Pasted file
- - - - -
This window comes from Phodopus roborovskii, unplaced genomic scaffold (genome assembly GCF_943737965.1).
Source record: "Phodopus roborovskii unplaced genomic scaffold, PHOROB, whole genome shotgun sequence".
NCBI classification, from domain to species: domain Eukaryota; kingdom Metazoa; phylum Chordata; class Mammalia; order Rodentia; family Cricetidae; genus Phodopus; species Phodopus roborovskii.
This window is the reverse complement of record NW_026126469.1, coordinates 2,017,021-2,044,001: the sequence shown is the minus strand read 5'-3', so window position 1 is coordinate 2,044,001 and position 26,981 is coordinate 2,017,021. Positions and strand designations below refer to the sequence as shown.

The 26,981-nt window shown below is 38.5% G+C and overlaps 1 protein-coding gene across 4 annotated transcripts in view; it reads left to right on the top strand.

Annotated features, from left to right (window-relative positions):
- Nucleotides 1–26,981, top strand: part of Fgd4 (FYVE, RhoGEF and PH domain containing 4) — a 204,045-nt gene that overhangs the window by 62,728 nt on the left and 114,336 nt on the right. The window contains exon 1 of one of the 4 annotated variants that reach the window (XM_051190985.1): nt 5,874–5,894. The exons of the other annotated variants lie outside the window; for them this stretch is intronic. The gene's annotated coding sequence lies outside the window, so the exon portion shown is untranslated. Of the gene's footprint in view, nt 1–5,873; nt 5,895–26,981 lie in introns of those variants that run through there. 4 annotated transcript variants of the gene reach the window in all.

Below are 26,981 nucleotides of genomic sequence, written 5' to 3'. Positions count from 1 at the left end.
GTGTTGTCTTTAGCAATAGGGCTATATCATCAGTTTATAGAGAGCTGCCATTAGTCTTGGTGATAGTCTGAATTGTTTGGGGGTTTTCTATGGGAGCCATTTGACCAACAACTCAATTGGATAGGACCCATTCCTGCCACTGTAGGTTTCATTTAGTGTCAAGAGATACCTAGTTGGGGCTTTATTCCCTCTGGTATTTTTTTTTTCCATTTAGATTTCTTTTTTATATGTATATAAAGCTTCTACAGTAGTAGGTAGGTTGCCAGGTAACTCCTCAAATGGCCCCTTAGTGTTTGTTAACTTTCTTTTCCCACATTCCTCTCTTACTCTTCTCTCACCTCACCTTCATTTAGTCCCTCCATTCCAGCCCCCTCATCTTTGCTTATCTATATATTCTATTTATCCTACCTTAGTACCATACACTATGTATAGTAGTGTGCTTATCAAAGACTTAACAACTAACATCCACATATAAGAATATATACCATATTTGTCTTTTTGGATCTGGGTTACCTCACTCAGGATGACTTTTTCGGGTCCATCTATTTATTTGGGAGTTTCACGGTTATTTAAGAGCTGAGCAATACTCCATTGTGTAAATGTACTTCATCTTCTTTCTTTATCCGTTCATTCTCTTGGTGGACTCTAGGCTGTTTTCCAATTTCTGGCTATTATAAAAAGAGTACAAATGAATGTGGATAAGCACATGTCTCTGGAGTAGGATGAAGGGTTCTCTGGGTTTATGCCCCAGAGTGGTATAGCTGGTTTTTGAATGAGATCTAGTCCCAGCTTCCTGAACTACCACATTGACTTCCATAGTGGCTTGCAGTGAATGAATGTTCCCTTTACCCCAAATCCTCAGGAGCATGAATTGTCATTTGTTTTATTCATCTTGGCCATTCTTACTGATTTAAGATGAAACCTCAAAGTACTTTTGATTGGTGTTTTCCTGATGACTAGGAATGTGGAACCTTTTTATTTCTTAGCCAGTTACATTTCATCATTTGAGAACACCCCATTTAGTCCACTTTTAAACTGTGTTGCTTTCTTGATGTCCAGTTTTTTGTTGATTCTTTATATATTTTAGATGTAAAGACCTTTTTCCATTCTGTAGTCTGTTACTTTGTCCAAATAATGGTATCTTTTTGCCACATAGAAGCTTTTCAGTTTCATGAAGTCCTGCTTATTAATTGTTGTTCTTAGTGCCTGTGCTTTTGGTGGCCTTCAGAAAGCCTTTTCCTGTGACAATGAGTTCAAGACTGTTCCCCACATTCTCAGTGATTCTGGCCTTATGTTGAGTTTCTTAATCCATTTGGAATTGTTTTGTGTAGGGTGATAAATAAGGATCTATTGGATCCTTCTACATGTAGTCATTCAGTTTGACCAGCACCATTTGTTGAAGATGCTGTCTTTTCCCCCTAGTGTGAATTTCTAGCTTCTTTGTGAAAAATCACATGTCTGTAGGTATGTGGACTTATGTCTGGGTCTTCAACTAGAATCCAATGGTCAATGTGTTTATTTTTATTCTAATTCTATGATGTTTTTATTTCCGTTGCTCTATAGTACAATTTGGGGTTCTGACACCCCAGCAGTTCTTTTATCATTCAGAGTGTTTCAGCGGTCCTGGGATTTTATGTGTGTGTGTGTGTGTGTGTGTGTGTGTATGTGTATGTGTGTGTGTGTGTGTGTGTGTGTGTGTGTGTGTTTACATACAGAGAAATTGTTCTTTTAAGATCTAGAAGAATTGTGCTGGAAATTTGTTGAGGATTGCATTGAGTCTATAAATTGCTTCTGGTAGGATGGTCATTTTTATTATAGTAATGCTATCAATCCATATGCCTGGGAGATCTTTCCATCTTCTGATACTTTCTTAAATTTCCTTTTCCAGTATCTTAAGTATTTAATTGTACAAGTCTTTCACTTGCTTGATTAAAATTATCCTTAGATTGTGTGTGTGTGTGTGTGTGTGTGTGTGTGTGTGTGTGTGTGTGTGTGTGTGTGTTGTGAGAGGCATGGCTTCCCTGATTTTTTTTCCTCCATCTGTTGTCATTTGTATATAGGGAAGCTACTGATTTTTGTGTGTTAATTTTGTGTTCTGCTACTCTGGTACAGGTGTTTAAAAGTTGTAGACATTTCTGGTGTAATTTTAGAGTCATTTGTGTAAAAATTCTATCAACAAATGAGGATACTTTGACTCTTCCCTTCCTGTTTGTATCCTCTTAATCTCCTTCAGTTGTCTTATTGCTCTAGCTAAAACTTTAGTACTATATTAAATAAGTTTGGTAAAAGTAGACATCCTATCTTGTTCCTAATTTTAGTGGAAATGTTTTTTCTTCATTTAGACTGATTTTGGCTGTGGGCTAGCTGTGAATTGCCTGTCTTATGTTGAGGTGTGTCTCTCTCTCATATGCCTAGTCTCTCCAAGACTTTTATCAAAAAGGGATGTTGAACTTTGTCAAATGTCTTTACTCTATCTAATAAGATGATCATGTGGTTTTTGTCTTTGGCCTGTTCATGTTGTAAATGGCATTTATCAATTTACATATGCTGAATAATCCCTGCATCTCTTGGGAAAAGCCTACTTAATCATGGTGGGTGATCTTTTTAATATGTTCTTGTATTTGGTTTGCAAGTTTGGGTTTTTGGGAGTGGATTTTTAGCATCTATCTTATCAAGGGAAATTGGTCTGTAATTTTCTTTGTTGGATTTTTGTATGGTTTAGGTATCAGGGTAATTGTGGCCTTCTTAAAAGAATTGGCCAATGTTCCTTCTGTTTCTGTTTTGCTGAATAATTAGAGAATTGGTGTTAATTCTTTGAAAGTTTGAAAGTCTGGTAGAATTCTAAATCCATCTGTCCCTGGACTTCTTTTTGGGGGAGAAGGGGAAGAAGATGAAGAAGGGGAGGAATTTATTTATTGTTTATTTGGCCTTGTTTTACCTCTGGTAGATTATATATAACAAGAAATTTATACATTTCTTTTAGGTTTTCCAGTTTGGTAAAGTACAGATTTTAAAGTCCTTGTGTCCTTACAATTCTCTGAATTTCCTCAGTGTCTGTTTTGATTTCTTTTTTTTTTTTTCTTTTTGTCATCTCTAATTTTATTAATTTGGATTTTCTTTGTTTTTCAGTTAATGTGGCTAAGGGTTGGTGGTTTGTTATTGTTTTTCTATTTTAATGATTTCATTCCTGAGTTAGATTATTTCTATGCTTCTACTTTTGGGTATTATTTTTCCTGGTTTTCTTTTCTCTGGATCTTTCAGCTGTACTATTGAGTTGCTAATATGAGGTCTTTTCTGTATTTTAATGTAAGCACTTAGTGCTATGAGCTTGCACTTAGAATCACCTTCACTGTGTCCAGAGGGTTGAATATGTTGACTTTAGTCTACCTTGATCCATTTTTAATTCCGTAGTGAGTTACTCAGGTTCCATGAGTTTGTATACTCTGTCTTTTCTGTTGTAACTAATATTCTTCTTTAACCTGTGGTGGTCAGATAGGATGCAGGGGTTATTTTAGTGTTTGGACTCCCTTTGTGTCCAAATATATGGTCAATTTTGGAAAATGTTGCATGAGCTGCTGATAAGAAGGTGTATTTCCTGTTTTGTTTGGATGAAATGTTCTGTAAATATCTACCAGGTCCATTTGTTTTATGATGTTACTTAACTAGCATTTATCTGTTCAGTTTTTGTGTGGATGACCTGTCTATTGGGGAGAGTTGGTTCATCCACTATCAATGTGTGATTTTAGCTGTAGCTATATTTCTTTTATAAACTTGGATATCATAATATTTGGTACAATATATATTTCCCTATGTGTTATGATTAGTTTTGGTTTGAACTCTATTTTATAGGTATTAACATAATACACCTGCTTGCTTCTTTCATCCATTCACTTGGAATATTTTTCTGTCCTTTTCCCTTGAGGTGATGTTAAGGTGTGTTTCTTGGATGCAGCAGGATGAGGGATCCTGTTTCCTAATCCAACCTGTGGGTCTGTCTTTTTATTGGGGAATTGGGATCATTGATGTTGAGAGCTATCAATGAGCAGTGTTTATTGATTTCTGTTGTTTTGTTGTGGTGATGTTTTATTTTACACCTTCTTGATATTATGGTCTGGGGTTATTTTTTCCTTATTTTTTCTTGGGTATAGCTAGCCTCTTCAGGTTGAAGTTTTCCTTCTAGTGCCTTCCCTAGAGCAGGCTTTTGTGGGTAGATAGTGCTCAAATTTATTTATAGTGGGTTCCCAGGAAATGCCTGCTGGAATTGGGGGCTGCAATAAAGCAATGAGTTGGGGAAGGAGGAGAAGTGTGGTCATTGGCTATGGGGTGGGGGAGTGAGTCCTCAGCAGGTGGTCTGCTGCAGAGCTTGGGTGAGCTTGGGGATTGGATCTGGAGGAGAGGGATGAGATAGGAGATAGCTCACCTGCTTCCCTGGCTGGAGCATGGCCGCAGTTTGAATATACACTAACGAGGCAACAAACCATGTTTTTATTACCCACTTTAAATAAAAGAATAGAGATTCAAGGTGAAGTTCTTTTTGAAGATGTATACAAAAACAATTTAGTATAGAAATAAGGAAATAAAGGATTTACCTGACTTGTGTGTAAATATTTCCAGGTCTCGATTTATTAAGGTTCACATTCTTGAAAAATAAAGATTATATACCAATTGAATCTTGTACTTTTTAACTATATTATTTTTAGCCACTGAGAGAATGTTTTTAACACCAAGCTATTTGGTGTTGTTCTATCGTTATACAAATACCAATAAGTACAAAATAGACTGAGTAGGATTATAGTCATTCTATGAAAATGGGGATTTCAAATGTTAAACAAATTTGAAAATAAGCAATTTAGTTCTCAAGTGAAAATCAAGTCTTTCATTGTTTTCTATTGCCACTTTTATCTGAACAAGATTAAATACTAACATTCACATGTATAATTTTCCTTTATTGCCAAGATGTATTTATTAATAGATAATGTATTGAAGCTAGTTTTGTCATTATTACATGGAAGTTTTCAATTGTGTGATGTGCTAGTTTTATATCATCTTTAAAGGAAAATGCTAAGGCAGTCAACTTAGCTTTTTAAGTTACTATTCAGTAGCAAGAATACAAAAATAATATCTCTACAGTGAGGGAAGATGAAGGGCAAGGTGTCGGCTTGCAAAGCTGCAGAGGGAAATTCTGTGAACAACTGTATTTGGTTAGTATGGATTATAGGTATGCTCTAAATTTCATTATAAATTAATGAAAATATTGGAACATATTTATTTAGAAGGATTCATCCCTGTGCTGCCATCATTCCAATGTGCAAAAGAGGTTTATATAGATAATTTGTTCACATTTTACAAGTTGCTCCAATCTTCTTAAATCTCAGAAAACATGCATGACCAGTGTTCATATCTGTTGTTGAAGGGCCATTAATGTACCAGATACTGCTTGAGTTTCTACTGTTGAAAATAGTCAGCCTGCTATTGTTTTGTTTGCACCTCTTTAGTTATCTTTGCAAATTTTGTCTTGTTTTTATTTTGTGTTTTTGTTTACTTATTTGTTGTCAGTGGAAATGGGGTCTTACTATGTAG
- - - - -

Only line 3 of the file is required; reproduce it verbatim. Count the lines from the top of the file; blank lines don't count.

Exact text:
NCBI classification, from domain to species: domain Eukaryota; kingdom Metazoa; phylum Chordata; class Mammalia; order Rodentia; family Cricetidae; genus Phodopus; species Phodopus roborovskii.